The region was bracing Thursday morning for a nor’easter to slam into Southern New England, bringing damaging winds and buckets of rainfall.
Here’s a look at what to expect.
National Weather Service forecasters said “strong to damaging winds” were expected to peak Thursday afternoon into the evening, especially along the coastline of Southeastern Massachusetts and Rhode Island. The winds are expected to diminish Friday into Friday night.
For Boston and Foxborough (where the Patriots take on the Giants Thursday night), that means maximum wind gusts of up to 40 miles per hour. The Plymouth and New Bedford area could see gusts of up to 50 miles per hour, while Cape Cod could see winds of up to 60 miles per hour. That number rises to 65 miles per hour on Nantucket.
According to the weather service, maximum sustained winds could reach up to 23 miles per hour in Boston, 19 miles per hour in Foxborough, 28 miles per hour in Plymouth, and up to 42 miles per hour on Nantucket.
A wind advisory was issued early Thursday through 6 a.m. Friday for much of the Eastern Massachusetts coast and southeastern part of the state (i.e. Brockton and Plymouth), with forecasters cautioning: “Use extra caution when driving . . . Secure outdoor objects.”
Meanwhile, a more serious high wind warning has been issued for the Cape and Islands for the same timeframe, with the strongest winds expected across Nantucket.
“People should avoid being outside in forested areas and around trees and branches,” forecasters said. “If possible, remain in the lower levels of your home during the windstorm, and avoid windows. Use caution if you must drive.”
After the rain Wednesday into Thursday, forecasters warned that an additional 3 to 6 inches of precipitation could fall through Friday, meaning storm totals could reach as high as 8 inches in some parts of the state.
From Thursday through Friday night, Boston could see another 1.5 to 2 inches of rain, while Foxborough could see 2 to 3 inches. Some parts of Southeastern Massachusetts, such as New Bedford, could see 3 to 4 inches, while Plymouth and the Cape and Islands could see 4 to 6 inches.
Forecasters also warned that “significant” urban and poor drainage flooding is likely during the storm, especially for coastal communities, during high tide and storm surge.
A flood watch has been posted for much of Southeastern Massachusetts through Friday morning, with the heaviest rainfall expected across Plymouth County to the upper Cape, forecasters said. The weather service said more dire flood warnings could take also effect later Thursday.
Coastal flooding and storm surge
Forecasters expect “minor to moderate” coastal flooding Thursday into Friday, and issued a coastal flood advisory for the Massachusetts coastline stretching from Boston through the Cape and Islands. The advisory is in effect from 9 p.m. Thursday through 1 a.m. Friday. (The advisory says there is “no significant threat to life,” noting there could be “minimal” effects on property and only the most vulnerable shore roads and basements would probably be affected.)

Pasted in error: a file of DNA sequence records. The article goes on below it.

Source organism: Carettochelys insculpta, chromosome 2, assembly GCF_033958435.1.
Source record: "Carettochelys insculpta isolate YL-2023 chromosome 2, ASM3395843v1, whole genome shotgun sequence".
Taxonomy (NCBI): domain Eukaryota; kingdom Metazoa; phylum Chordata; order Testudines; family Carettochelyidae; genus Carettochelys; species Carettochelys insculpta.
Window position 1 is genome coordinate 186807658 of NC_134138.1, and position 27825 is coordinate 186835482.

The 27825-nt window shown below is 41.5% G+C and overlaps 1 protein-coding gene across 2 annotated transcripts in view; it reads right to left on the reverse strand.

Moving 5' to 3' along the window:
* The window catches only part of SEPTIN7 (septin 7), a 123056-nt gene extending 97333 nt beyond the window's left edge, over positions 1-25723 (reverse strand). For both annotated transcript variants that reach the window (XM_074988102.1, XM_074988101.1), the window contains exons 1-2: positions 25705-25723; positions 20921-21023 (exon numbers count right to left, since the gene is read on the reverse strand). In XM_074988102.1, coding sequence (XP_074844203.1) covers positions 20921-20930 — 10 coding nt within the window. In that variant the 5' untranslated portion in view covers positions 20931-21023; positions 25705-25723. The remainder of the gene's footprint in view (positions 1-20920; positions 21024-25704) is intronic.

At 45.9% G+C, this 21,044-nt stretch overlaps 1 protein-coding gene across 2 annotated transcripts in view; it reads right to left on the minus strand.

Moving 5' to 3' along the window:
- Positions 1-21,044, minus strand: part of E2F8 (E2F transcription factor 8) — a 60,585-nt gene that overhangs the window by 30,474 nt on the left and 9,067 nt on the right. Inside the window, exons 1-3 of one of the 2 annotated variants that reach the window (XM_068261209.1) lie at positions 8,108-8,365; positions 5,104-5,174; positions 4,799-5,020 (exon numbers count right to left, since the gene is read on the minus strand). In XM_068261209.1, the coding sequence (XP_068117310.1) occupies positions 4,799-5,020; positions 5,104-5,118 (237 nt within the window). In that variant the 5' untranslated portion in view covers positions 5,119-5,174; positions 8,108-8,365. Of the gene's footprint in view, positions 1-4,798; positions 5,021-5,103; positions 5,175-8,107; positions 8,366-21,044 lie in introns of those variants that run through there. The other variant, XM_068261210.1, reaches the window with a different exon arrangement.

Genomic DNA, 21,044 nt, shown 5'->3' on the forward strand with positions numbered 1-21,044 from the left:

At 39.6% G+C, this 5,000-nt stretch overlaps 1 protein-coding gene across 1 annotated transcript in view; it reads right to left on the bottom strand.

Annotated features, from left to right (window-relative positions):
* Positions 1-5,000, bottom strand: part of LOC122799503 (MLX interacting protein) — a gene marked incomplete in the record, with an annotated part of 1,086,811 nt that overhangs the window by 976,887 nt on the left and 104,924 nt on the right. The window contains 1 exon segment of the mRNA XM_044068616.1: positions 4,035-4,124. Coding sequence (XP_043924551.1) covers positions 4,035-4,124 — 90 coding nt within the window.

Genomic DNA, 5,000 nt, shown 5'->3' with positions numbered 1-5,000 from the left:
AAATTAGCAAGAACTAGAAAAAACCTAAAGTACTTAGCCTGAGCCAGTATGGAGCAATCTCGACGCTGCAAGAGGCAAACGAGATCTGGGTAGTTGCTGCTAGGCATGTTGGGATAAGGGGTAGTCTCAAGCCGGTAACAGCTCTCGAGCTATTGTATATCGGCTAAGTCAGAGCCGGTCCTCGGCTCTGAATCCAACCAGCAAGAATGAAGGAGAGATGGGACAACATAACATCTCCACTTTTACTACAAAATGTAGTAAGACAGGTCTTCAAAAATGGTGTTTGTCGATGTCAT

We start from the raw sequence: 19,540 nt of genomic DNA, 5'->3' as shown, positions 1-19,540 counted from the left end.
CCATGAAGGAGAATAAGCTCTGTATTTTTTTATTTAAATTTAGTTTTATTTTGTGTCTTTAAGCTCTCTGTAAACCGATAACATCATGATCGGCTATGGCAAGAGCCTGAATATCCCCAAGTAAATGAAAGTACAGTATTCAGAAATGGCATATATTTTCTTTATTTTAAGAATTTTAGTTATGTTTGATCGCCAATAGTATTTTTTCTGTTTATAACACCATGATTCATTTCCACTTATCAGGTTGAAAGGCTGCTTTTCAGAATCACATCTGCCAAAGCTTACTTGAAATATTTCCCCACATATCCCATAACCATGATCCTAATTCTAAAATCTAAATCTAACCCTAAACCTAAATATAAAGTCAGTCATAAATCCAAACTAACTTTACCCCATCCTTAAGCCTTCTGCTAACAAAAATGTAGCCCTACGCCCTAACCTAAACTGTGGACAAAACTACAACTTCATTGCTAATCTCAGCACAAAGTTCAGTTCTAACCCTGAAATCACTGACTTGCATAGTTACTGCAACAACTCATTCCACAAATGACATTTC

Meanwhile, forecasters also expect “storm force winds” and a storm surge around 2 feet — or even possibly higher over multiple tide cycles — along the coast, as well as waves that could reach as high as 25 feet.
Significant beach erosion is anticipated, as well as flooding near shore roads, and up to 1 foot of inundation above ground level is possible in low-lying areas near shorelines and tidal waterways.
Nantucket is expected to be hit especially hard by the storm.
[Coastal Flood Update] Very strong winds up to 53 mph at #Nantucket resulting in building seas of up to 6 ft in Nantucket sound along with a #storm surge near 2 ft. This will push water levels to just under #flood stage but wave action likely to yield some minor coastal flooding pic.twitter.com/oLXwlrwKT3— NWS Boston (@NWSBoston) October 10, 2019
Timing of the storm
A forecast model showed that bands of rain would be pivoting inland from the ocean, hitting much of Eastern Massachusetts Thursday afternoon into the evening.
On Thursday morning, National Weather Service meteorologists said the storm was “not an easy forecast,” saying that any shift north or south in the system could change outcomes “considerably” for the region.
Not an easy forecast. Biggest headache w/ the wind & rain forecasts that ultimately influence both wave & surge activity is the juxtaposition of the high to our N & the storm center to our S.— NWS Boston (@NWSBoston) October 10, 2019
Any shift N or S between the two can change outcomes considerably for S New England. pic.twitter.com/wcHgpMfk4m
The weather service said around 6:15 a.m. that wind gusts of up to 45 miles per hour and sustained winds of 25 to 35 miles per hour had already been reported in Southeastern Massachusetts.
[615a] Courtesy of @weatherflow, at this moment seeing wind gusts of 35 to 45 mph across southeast MA including the Cape & Islands. Sustained winds of 25 to 35 mph!— NWS Boston (@NWSBoston) October 10, 2019
Seen a couple of tweets about power outages across the Outer Cape.
We welcome any & all reports this morning. pic.twitter.com/s3ziGzruUI
High waves already reported
Some people in coastal areas were already reporting seeing high, crashing waves along their shorelines, including in Salisbury, Marblehead, and off Nantucket.
Meanwhile, some wind damage was already being reported on the Cape and Islands.